Monday, 20 February 2017
Overcoming the Too-Small Life
I do not believe that a person should have to adapt to their environment in order to be what psychologists call "well adjusted". Some of us need a way bigger game than whatever accident of birth or circumstances of others' creation life handed us. We are not the sort of beings that are capable of fitting into little boxes on someone else's org chart. The challenge is when one is trying to remedy the situation solo, or where input from others comes mostly from interactions via the Internet, and one is stuck in an ordinary life with (1) no platform and (2) no funding. The question is, how does one enter a game of a size appropriate to one's cognitive and creative capacity without (1) and (2) above?
Some may find this article a little strongly worded but before I start, may I say I make no apology for not pulling any punches and saying it like it is. If I strike any raw nerves, particularly among employers: good. There is too much apathy in this world, with people comfortable with the status quo, and who haven't any sense of responsibility to change anything.
People who read this article will generally fall into three categories:
1. Those who think that the status quo is a meritocratic sorter of ability, and that the cream will always rise to the top, it is just a matter of time. This is the person who hates to have spelled out to them the reasons our society isn't meritocratic, and prefers instead to deal in blame and the fundamental attribution error.
2. Those who see that society does not sort justly by ability, but think that the way to deal with it is to go along with it. More disturbingly, they think that everyone else should also just suck it up. This attitude displays a lack of responsibility for the state of the society around them, yet they are also the ones that love to lecture the rest of us about how we (i.e. individually) are responsible for our situation in life.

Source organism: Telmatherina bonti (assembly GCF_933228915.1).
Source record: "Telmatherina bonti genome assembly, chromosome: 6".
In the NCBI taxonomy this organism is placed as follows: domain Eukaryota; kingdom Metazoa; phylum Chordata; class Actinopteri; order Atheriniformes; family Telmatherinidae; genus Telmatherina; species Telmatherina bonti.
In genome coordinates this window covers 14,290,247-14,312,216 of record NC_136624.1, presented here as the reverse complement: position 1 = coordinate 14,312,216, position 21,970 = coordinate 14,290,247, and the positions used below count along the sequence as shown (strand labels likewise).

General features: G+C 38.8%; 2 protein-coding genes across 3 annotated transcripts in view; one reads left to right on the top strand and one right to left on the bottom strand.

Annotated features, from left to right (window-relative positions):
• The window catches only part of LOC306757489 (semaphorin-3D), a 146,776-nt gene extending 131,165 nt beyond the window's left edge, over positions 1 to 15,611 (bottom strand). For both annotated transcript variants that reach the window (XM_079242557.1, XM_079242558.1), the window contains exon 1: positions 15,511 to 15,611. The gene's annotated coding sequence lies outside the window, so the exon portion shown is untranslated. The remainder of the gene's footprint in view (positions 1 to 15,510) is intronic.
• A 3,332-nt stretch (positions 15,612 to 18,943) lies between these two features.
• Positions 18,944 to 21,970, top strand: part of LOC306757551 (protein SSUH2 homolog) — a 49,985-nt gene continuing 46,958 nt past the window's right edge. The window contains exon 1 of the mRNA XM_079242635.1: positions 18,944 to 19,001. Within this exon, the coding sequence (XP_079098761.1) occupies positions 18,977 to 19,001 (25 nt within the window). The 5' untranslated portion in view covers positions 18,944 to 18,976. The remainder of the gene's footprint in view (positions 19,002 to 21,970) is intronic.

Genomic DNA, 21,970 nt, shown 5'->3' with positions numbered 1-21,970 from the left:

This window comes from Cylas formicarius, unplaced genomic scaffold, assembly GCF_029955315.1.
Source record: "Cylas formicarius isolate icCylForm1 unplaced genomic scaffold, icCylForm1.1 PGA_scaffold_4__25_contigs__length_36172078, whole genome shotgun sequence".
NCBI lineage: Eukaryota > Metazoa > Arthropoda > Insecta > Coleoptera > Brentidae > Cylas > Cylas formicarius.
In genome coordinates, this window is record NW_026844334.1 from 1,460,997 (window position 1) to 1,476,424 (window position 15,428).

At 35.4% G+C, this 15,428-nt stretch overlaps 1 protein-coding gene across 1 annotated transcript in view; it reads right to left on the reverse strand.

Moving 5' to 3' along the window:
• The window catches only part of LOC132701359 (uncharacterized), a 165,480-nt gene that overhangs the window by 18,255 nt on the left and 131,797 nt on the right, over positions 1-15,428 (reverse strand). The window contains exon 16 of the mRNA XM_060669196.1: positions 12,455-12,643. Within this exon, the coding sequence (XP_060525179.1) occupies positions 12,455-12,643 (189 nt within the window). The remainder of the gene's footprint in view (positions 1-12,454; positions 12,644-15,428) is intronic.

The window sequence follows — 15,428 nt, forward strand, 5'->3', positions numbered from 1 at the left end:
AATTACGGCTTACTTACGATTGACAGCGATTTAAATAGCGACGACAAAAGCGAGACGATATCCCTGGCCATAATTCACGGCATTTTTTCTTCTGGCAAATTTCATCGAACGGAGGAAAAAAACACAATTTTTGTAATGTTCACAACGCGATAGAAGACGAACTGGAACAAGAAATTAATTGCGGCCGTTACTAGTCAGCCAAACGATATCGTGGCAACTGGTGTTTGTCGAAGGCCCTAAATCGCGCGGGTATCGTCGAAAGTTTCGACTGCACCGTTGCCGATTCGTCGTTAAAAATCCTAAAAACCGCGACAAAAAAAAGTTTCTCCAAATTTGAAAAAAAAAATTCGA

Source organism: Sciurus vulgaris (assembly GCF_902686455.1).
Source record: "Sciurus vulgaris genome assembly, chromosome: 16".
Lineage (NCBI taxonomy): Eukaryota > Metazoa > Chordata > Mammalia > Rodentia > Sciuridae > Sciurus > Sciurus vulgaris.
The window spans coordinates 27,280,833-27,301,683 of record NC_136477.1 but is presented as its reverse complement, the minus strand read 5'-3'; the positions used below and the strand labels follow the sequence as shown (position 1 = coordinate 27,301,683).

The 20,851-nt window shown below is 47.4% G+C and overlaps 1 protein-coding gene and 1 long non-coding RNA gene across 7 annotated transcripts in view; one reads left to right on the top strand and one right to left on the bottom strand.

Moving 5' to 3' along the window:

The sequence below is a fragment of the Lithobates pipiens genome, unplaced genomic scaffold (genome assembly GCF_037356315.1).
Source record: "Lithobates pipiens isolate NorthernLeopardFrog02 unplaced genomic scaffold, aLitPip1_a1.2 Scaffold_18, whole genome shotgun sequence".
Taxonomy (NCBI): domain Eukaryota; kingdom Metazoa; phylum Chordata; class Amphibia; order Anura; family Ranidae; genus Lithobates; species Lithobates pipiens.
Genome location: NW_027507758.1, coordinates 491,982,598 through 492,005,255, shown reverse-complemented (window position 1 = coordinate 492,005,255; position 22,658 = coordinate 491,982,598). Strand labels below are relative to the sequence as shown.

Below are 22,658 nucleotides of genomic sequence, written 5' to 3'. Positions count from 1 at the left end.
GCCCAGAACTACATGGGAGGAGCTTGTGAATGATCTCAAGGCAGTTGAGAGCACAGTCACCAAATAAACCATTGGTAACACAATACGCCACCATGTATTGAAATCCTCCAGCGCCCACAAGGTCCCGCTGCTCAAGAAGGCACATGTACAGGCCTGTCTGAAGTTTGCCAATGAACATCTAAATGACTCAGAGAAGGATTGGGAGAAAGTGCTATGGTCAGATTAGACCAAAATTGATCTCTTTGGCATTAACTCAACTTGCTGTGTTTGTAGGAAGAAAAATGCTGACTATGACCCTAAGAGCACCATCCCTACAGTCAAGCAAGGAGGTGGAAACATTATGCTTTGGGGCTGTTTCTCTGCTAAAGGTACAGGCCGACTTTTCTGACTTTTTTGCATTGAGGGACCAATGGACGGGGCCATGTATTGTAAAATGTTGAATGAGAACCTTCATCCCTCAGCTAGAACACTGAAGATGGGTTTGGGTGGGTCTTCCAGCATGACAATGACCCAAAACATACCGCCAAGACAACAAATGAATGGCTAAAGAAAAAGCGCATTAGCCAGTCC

3. The ones who actually recognise the scenario I am describing. It is this last category that is likely to comprise my ideal clients.
Initially, my strategy was to devote myself to my life projects while taking what Barbara Sher calls the "good enough job"[i] for the purpose of economic self-support. Those "good enough jobs" proved to be a very long way from good enough, for a number of reasons. Firstly, they ate up an inordinate amount of my productive time while only providing a modicum of financial exchange. Secondly, there was the lack of any meaningful intellectual stimulation. Thirdly, there was the fact I had nothing in common with my co-workers or bosses and was simply turning up each day to do a job. Finally, there was the societal perception angle: people insist on judging individuals by the paid employment they have, rather than accomplishments in the wider world – and meaning that the purposeful projects pursued by the individual are relegated to "hobby" status and not worth the CV paper they are written on. Obviously, this was unacceptable.
Although I carefully refrained from bragging at work, it did not take Sherlock Holmes to work out that I was active in a lot of other arenas, and reactions to this were mixed. I can think of two firms that were mildly supportive of my personal development (at least, in the sense that they did not try to obstruct my outside interests) – one small business and one micro business. Large organisations, on the other hand, were deeply uncomfortable with the idea that I was anything other than just support staff and one in particular stands out for having engaged in a mobbing campaign instead of finding or creating a position for me that could have tapped into my Good Will Hunting-esque abilities.